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05 September 2019

Wyn Masters on E-Bike Racing

Wyn Masters (a.k.a the king of having fun on a bike) recently added a new accomplishment to his resume - Wyn competed in the inaugural UCI e-MTB World Championship race at Mont St. Anne and won the medal for having the most fun during the event!

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Wyn Masters (a.k.a the king of having fun on a bike) recently added a new accomplishment to his resume - Wyn competed in the inaugural UCI e-MTB World Championship race at Mont St. Anne and won the medal for having the most fun during the event!

 

Wyn full

 

It turned out to be no easy task getting Wyn to this starting line. It's never a dull moment in the life of Mr. Wyn Master whose season consists of traveling all over the globe racing the Enduro World Series and select World Cup Downhills, not to mention hosting his YouTube series “Wyn Tv” at the same time.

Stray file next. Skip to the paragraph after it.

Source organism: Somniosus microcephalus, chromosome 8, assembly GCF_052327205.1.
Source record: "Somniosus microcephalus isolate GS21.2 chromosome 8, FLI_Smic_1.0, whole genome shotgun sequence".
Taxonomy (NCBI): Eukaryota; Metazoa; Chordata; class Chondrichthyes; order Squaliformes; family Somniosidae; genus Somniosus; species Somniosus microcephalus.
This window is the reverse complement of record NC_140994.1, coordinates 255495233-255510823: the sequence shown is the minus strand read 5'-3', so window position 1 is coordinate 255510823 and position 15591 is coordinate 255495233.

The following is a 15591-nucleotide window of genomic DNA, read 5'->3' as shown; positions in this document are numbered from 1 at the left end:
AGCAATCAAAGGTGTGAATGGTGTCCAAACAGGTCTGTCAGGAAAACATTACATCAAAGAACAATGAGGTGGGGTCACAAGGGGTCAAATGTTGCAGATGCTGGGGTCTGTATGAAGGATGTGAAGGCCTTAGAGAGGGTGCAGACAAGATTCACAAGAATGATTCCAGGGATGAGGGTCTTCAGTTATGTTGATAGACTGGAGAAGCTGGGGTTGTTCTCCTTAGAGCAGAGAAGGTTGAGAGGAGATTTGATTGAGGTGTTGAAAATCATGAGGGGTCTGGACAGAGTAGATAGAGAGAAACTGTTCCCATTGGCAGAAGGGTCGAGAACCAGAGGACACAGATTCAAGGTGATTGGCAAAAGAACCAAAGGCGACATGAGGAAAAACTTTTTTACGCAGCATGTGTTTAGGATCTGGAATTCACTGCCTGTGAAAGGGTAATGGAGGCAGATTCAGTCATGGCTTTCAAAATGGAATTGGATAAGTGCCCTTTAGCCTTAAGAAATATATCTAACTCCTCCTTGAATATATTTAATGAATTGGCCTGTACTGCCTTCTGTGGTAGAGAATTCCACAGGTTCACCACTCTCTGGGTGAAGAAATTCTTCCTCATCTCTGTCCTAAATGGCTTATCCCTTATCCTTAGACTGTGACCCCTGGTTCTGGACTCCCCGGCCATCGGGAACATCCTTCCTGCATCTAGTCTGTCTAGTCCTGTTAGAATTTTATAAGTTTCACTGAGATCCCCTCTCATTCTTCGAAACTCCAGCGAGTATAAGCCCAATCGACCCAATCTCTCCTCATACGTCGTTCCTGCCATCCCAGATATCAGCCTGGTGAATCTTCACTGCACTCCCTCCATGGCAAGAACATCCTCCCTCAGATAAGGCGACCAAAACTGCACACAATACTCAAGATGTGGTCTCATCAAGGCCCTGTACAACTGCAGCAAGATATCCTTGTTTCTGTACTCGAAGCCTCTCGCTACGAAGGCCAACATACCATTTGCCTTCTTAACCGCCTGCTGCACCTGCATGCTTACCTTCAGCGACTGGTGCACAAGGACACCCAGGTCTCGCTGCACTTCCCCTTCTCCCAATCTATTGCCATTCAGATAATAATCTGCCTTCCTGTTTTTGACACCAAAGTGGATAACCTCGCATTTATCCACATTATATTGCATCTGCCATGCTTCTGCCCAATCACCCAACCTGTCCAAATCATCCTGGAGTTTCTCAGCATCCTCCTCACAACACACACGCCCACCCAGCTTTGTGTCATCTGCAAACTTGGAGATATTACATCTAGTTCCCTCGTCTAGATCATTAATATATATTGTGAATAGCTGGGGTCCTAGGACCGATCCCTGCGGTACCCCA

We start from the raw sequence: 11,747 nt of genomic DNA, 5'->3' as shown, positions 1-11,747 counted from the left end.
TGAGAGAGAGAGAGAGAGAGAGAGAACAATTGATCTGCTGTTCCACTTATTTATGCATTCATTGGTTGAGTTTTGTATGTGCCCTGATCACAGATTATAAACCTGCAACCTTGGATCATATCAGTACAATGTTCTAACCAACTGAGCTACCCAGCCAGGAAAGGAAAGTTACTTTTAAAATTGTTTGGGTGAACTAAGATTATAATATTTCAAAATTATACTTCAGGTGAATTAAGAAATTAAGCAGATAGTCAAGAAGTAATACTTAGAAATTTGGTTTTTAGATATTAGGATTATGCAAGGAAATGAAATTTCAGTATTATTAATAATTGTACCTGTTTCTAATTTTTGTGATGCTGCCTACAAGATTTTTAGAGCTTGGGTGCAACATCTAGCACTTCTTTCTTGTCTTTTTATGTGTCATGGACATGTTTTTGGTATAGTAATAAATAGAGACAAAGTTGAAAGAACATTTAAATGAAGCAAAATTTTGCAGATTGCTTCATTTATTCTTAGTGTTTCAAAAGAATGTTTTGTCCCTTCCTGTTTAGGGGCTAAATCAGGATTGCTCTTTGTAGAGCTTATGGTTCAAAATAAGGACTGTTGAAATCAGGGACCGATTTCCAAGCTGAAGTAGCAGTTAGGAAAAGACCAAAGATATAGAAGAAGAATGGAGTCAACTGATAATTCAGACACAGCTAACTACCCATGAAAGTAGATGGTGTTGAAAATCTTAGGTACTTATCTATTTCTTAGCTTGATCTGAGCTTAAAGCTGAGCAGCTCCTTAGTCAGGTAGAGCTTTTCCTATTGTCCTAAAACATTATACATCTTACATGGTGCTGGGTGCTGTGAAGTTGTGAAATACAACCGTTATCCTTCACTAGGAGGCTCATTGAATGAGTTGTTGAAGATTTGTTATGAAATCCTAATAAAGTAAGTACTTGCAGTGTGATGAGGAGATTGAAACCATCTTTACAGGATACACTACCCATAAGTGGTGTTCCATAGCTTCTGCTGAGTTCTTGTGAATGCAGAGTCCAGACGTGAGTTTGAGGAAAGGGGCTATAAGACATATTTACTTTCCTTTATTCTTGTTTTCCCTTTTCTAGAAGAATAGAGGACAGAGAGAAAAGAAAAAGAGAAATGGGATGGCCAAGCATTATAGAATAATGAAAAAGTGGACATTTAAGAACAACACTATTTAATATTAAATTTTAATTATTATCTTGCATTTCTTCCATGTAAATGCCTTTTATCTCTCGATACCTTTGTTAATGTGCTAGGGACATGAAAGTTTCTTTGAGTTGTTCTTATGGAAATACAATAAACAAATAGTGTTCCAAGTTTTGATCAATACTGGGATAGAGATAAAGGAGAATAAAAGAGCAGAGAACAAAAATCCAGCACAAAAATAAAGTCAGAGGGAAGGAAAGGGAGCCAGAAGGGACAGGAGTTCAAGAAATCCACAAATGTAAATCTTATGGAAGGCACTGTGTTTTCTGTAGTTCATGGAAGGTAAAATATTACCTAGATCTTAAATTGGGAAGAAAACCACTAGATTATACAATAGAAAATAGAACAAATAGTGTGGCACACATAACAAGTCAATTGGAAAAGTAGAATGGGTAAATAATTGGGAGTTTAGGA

Leading up to e-MTB World Championships, details of the event were somewhat obscure, but the idea of racing sounded like fun and with it being the first-ever e-MTB event, Wyn knew he had to do it. Two weeks prior, nursing a recently broken rib, Wyn spent the week in Whistler for Crankworx and then last weekend racing the loose, dry, dusty trails of the Northstar EWS in Northern California. With e-MTB World Championships on Wednesday just a few days later, and several thousand miles away, Wyn would have little opportunity to get prepared for the race. A full travel day would eliminate any chance of riding the course on Monday, leaving him just a couple chances to ride the course pre-race. Combined with limited track time, Wyn had only ridden an e-mtb just a couple times, let alone raced one. 

 

Bike power was maxed out at 250 watts and motors were set to stop assisting racers at 25kph.